One man and Elizabeth Jennings 0

One man and Elizabeth Jennings 1

Over the past few months, being the addictive person that I am, the television series, “The Americans”, has had me hooked- a brilliant spy versus spy plot set in the Eighties in the States during the Cold War based around the two KGB agents pretending to live the suburban dream of the every day happily married couple that is Phillip and Elizabeth Jennings and their two children. That’s one layer.

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Dig deeper and this series is about espionage and counter espionage, love, sex, betrayal, twists, turns and with no glib television answers to the questions asked.

Keri Russell, who some might remember as “Felicity” in the TV series from the mid-Nineties, plays Elizabeth Jennings with no makeup, no bullshit and sexual heat not felt and unleashed since William Hurt crashed through the glass window after watching Kathleen Turner make him reach that point of no return in “Body Heat”.

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Friends of mine who might have flirted with and strayed into that dark side have talked to me about the character of Elizabeth Jennings- not beautiful, or, maybe she is, but with the confidence to know she can have any man she wants, any way and anywhere she wants them, and they, on her same wavelength, knowing full well that one fleeting moment of pleasure with her might be the end of life as we know it, but willing to take that chance as life’s too short and how it will be worth exploring as opposed to living a seeming eternity of being constantly unsatisfied, but having to play the game to keep up pretences.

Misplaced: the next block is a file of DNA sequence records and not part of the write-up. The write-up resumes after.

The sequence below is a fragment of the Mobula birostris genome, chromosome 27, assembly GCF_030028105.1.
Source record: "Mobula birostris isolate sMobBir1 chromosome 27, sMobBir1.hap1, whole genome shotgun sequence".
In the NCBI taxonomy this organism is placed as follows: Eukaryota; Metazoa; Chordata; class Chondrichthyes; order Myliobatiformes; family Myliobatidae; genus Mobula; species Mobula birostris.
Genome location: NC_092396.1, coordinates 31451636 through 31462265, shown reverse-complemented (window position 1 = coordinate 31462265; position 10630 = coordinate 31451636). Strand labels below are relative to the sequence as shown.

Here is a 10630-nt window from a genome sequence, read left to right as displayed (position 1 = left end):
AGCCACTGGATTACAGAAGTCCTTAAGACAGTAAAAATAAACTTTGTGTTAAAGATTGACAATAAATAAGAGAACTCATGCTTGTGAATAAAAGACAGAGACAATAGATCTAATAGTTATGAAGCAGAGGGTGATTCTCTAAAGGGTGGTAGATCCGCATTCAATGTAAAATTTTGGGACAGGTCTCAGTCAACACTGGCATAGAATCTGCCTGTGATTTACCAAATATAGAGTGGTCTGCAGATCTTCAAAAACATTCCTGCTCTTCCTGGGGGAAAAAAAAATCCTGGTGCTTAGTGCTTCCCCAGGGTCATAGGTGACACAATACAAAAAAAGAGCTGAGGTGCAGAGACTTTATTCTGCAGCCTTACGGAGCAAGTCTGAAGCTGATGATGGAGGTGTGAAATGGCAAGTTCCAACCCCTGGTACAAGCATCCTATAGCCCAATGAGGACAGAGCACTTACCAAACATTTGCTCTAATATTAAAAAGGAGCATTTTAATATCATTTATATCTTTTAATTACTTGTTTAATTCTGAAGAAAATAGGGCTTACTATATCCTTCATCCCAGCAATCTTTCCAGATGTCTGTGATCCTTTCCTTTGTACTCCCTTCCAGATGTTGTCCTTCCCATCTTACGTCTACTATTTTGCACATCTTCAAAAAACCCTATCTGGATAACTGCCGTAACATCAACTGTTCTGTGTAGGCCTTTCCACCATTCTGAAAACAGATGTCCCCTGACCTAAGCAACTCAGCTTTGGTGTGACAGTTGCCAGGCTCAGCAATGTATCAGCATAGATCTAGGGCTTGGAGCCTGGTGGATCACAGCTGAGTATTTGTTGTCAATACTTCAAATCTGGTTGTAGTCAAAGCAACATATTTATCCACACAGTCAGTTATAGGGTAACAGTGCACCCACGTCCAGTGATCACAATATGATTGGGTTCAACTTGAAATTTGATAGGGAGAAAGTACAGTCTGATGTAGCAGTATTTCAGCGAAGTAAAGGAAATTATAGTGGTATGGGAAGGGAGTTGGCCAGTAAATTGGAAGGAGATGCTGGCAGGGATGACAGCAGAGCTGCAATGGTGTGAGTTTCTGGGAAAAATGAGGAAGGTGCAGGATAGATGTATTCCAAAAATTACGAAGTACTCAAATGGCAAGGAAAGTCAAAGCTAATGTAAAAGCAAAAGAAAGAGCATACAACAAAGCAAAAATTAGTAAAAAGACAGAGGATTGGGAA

Elizabeth Jennings is not the woman of your dreams unless you’re some twisted soul hurtling into a relationship that you know will be a nightmare, crash-dive into recklessness knowing it was doomed from the start.

The “woman of your dreams”, or “the girl of your dreams”, you usually marry and play out the role expected by society until “death us do part”, or you take a gamble, and photo bomb the wedding album and divorce that entire episode with absolutely no remorse except for some fleeting and very selective memory recalls.

Elizabeth Jennings is every woman you’ve been with where sex has been mistaken for love, and, like some bizarre new rendition of “Love Will Keep Us Together”, lust does, even though the novelty wears off long before The Long Goodbye.

The fear of being alone has the mind make some very strange decisions to one’s heart where you either survive the consequences, or fall prey to being tangled up in blue while living dangerously and dancing on the edge without a net.